Canon EOS 1D Mark IV Conclusions

by Jim Keenan Reads (1,954)
Editor's Rating
9.20

TG Ratings Breakdown

    • Image/Video Quality
    • 9
    • Features
    • 10
    • Design / Ease of Use
    • 9
    • Performance
    • 9
    • Expandability
    • 9
    • Total Score:
    • 9.20
    • Rating 1 to 10, top score 10

CONCLUSIONS
Canon’s newest 1D model has no pretenses about being anything other than the high performance leader of the Canon DSLR fleet. You can pay more for the 1Ds Mark III, but not shoot nearly as fast, and with not all that much more resolution than the Mark IV. No built-in flash, no scene shooting modes, and only one shooting mode that allows the camera to make both decisions on aperture and shutter speed. You have left the entry level/prosumer world obehind and are firmly ensconced at the tip of Canon’s technology spear.

Going pro isn’t cheap – the body alone will set you back more than $5,000 once sales tax and shipping are levied on top of the MSRP. The premium “L” series lenses that help maximize image quality aren’t bargain basement equipment either. The 100mm macro and 24-105mm zoom we had for this review came in at about $1,050 and $1,250 MSRP, respectively. The camera is big and heavy, owing at least some of its bulk to robust construction and weather proofing. Continuous shooting speed at full resolution is the highest of any DSLR, and the camera can sustain this pace for more than 120 JPEG captures. Shutter and autofocus performance are solid, there are custom settings for virtually any aspect of camera operation, and image capture imaginable, and image quality is good.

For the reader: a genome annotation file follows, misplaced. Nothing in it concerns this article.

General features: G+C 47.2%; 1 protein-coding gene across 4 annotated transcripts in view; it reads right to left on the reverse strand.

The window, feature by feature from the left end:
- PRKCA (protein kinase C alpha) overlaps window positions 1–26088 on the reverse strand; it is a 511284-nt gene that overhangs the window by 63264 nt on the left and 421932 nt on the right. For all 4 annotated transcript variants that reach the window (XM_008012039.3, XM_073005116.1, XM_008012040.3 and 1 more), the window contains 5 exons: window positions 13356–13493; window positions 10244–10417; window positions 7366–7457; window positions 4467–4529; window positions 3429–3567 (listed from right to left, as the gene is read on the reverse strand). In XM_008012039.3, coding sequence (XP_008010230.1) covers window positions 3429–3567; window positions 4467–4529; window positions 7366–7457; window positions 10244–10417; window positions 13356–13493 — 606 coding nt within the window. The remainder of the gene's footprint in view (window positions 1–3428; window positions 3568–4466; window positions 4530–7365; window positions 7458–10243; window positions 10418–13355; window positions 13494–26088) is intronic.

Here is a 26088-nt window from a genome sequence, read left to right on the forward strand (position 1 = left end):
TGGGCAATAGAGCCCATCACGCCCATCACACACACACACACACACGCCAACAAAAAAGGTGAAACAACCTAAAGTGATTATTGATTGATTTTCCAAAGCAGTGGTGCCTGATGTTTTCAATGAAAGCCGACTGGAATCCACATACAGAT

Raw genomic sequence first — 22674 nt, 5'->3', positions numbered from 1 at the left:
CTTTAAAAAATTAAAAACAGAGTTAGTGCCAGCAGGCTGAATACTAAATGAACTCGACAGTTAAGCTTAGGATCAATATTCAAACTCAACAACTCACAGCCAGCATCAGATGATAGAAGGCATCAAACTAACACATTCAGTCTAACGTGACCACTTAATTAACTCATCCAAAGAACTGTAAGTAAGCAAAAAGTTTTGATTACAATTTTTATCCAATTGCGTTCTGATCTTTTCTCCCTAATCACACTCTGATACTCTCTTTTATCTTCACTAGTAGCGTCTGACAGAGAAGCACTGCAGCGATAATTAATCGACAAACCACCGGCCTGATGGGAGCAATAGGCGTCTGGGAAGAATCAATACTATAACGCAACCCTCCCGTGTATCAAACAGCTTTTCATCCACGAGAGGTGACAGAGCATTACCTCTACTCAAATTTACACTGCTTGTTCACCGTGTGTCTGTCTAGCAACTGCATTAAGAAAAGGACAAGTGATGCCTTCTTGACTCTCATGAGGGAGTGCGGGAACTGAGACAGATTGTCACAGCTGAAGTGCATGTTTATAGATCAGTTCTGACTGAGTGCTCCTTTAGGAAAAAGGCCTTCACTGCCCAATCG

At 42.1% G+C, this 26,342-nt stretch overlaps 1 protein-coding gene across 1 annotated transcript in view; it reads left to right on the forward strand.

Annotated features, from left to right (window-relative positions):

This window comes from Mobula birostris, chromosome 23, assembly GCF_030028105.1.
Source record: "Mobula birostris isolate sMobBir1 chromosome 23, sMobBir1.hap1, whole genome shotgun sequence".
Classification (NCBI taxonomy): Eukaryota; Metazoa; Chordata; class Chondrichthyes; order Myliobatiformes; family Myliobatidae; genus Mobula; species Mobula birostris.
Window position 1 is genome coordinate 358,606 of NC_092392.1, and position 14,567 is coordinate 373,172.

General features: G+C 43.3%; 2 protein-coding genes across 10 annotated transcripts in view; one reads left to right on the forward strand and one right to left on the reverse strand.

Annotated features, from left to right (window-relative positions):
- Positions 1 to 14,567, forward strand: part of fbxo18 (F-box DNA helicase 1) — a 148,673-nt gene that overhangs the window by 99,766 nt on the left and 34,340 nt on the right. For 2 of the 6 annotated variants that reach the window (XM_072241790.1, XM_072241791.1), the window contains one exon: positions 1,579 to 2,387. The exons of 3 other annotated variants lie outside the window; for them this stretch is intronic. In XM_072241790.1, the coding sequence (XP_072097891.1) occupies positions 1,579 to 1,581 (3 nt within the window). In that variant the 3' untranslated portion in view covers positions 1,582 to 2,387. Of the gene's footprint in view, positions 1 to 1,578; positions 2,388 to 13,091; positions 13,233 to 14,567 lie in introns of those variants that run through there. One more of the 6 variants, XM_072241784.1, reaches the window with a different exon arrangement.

At this level of camera, the performance gains are incremental over more modest offerings from the same company or even others. The Canon 7D, for example, shoots at 8 fps for about 160 JPEG captures and offers an 18 megapixel sensor and 1080p HD video, at a price that’s about $3,300 less than the Mark IV. Shutter lag and autofocus acquisition times clocked in with identical figures for both cameras in our lab tests. Why would anyone spend so much more for what appear to be modest gains in many areas? Perhaps because sometimes the whole is greater than the sum of its parts.

Pros:

  • Fast continuous shooting rate
  • Solid, weather-resistant construction
  • Wide range of ISO sensitivities
  • Good image quality

Cons:

  • Cost
  • Size and weight


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